Schools Take Precautions Against Nut Allergies
DEBBIE ELLIOTT, host:
This is ALL THINGS CONSIDERED from NPR News. I'm Debbie Elliott.
Coming up, music for every taste. But first, a taste more and more children cannot tolerate. The number of kids reporting peanut allergies is soaring. An estimated one in every 125 children is now allergic to peanuts. Experts don't know exactly why the numbers are going up, but whatever the cause, schools must decide how to protect students who can have severe allergic reactions.
Karen Brown of member station WFCR in Amherst has our report.
KAREN BROWN: At Norris Elementary School in South Hampton, Massachusetts, 11 students this year are allergic to peanuts and tree nuts. One of them is so allergic, administrators say she could go into anaphylactic shock and possibly die just by touching a table bearing traces of peanut butter. So principal Bill Collins felt there was only one solution.
Mr. BILL COLLINS (Principal, Norris Elementary School): We've said that no nut or nut by-products should come into our school.
(Soundbite of cafeteria)
BROWN: The peanut ban starts here in the cafeteria, where school lunches are prepared without nuts or nut oil, and no student is allowed to bring peanut butter sandwiches from home. It also means no nuts for class parties, and even cleaning supplies are screened for nut ingredients. Principal Collins admits the policy was unpopular when it was introduced last year. In fact, the school board hired two police officers to be on hand at a meeting where 400 parents showed up to oppose the ban.
Mr. COLLINS: They were saying, why does everyone else have to change their ways for these students? Couldn't these students go some place else? Couldn't we separate these students somehow? And we really can't.
BROWN: An estimated 600,000 school-age children in this country have peanut allergies. And many administrators consider a severe allergy a disability they are legally required to accommodate. so more and more schools are banning nuts. But one group you might expect to be happy about this is not.
Ms. ANNE MUNOZ-FURLONG(ph) (Food Allergy and Anaphylaxis Network): When a school makes a declaration about being peanut-free, they need to be able to live up to that. And over and over again we see they're using that term very loosely.
BROWN: Anne Munoz-Furlong runs the Food Allergy and Anaphylaxis Network, a national advocacy group. She says since peanut bans are virtually impossible to enforce, they give only the illusion of safety.
Ms. MUNOZ-FURLONG: If a child says I have a peanut allergy, and I'm - I feel like having a reaction, my concern is that the staff would say that's impossible, we are a peanut-free facility. And I don't want a delay in getting help for that child.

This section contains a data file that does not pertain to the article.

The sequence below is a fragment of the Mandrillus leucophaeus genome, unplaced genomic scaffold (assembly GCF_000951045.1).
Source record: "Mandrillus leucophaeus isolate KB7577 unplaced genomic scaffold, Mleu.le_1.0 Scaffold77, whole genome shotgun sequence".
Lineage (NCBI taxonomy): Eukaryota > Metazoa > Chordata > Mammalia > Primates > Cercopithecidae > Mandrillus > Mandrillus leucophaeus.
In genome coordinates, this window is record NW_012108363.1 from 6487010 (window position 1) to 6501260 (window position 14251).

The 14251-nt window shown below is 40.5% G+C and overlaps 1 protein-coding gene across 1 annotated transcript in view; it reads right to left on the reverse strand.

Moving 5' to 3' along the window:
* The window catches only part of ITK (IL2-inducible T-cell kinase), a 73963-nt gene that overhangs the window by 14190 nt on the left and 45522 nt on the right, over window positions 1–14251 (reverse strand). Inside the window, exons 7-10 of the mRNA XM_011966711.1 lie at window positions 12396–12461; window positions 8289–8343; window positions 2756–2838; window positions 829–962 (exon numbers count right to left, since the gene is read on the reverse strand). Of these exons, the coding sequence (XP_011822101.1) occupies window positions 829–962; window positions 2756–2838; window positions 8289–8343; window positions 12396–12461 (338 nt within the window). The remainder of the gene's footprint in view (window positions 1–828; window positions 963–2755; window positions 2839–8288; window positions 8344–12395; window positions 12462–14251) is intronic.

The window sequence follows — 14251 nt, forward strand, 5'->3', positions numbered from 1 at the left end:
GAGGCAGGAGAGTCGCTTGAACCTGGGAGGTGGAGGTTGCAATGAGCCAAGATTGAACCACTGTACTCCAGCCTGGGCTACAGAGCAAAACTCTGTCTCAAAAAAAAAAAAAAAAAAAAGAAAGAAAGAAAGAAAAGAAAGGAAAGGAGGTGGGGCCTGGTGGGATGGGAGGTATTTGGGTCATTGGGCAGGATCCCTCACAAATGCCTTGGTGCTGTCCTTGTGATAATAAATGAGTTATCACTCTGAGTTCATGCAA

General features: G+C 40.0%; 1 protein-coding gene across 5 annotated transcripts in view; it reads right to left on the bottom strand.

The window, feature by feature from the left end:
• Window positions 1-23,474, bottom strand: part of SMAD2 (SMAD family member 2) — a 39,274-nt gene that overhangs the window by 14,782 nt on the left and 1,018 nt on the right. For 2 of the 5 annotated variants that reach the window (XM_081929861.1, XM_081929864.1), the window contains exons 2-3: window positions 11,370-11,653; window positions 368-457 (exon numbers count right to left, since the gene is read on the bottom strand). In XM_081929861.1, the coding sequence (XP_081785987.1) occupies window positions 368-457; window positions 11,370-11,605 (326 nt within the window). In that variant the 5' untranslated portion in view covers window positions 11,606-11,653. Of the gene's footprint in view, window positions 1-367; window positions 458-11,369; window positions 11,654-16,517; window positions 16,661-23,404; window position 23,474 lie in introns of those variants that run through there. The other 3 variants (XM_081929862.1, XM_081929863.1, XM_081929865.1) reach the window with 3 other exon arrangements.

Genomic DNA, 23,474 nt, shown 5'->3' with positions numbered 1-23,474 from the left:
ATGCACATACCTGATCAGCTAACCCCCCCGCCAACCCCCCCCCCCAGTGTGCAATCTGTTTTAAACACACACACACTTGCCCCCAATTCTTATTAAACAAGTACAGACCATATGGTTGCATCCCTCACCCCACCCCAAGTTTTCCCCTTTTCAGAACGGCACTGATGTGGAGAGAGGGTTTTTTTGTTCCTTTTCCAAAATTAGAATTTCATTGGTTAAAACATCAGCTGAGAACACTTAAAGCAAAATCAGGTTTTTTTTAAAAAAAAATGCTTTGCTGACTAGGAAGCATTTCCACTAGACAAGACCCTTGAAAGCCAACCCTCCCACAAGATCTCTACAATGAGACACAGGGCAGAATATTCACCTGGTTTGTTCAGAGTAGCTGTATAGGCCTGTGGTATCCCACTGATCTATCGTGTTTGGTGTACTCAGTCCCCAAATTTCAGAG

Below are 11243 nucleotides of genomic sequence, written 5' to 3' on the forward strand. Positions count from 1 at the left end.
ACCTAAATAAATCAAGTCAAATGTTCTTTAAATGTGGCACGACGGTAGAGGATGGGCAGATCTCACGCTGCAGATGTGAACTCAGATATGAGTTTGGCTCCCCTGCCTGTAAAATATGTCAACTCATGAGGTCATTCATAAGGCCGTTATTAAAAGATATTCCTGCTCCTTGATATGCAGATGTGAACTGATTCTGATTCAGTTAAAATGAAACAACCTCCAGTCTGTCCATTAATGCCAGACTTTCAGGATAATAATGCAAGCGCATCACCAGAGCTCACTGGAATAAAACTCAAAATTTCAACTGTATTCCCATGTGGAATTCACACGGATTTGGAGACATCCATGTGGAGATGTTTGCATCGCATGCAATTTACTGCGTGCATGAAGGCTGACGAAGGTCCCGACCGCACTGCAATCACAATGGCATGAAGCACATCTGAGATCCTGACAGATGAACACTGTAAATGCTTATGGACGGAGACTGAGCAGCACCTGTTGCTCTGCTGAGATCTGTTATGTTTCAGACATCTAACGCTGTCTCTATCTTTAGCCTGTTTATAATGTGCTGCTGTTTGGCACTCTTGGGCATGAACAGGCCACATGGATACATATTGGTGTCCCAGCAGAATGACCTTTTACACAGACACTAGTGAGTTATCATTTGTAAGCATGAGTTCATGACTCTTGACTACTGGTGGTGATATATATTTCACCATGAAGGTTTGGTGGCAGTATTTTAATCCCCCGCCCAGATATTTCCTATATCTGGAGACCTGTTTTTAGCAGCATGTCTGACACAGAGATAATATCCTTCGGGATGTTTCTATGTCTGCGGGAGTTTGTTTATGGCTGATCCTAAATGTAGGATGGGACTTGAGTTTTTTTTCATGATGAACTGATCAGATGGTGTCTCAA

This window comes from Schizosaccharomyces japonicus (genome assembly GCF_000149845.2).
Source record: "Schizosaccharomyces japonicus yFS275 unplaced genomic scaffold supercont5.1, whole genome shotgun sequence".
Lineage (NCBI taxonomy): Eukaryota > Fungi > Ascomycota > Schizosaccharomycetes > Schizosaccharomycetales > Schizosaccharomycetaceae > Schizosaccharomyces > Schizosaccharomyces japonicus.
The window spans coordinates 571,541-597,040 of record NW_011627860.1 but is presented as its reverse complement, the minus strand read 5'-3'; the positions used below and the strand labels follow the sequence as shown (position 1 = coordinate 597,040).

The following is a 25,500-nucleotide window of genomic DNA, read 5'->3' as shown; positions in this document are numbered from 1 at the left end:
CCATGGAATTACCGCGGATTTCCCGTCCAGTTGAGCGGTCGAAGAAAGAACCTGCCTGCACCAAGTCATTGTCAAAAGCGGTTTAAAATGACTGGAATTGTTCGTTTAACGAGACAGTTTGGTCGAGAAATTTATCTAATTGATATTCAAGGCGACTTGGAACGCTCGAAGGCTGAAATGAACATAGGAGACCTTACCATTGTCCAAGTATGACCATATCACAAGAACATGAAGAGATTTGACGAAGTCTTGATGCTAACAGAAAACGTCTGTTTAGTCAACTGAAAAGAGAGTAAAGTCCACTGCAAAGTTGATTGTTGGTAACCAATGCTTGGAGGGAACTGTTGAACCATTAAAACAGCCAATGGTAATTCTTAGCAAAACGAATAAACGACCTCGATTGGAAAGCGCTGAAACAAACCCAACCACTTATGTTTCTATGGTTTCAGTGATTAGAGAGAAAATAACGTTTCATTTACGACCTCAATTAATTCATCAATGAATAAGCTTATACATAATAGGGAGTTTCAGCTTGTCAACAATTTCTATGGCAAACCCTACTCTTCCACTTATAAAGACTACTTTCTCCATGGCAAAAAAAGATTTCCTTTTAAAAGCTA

BROWN: What the allergy network wants is for schools to take smaller, more targeted steps to keep students safe. For instance, train every teacher, substitute and bus driver in using EpiPens, which are small medical devices that can slow down an allergic reaction until an ambulance arrives. And Munoz-Furlong wants schools to scout field trip locations ahead of time.
Ms. MUNOZ-FURLONG: One school had a field trip to a museum. One of the exhibits that are children are going to had crushed nuts as one of the manipulatives that the children would be going be working and playing in, and they made another plan so that the children with food allergy would not be exposed or have a reaction.
BROWN: But some safety measures create extra work at a time when many schools are scaling back on staff, including school nurses. And there are other costs. The South Hampton School District had to replace peanut butter with more expensive ingredients and hire more lunch monitors. Even parents of allergic children don't agree on how far schools should go.
Miriam Burke(ph) of Western Massachusetts has a son in second grade who is severely allergic to peanuts.
Ms. MIRIAM BURKE (Mother): We want him to be a normal kid and to have a normal kid experience. I don't want him to feel like he has to be protected more than he really needs to be.
BROWN: Burke has never asked her elementary school to institute a peanut ban. But the school did agree to designate a nut-free table in the cafeteria. The school also sent letters to all families in the boy's class, asking them not to send any peanut products for snacks or class parties. But, Burke says, parents still do send in the occasional PB and J.
Ms. BURKE: I like to think that, you know, that we look out for each other's children, so I have to presume that it's just that they didn't understand, you know, what it could mean for that child.
BROWN: Massachusetts is among a handful of states with school allergy guidelines. They were created after three children died in three years from reactions to food. Pending federal legislation would create standard guidelines across the country. Banning peanuts is not among those recommendations.
For NPR News, I'm Karen Brown.
NPR transcripts are created on a rush deadline by a contractor for NPR, and accuracy and availability may vary. This text may not be in its final form and may be updated or revised in the future. Please be aware that the authoritative record of NPR's programming is the audio.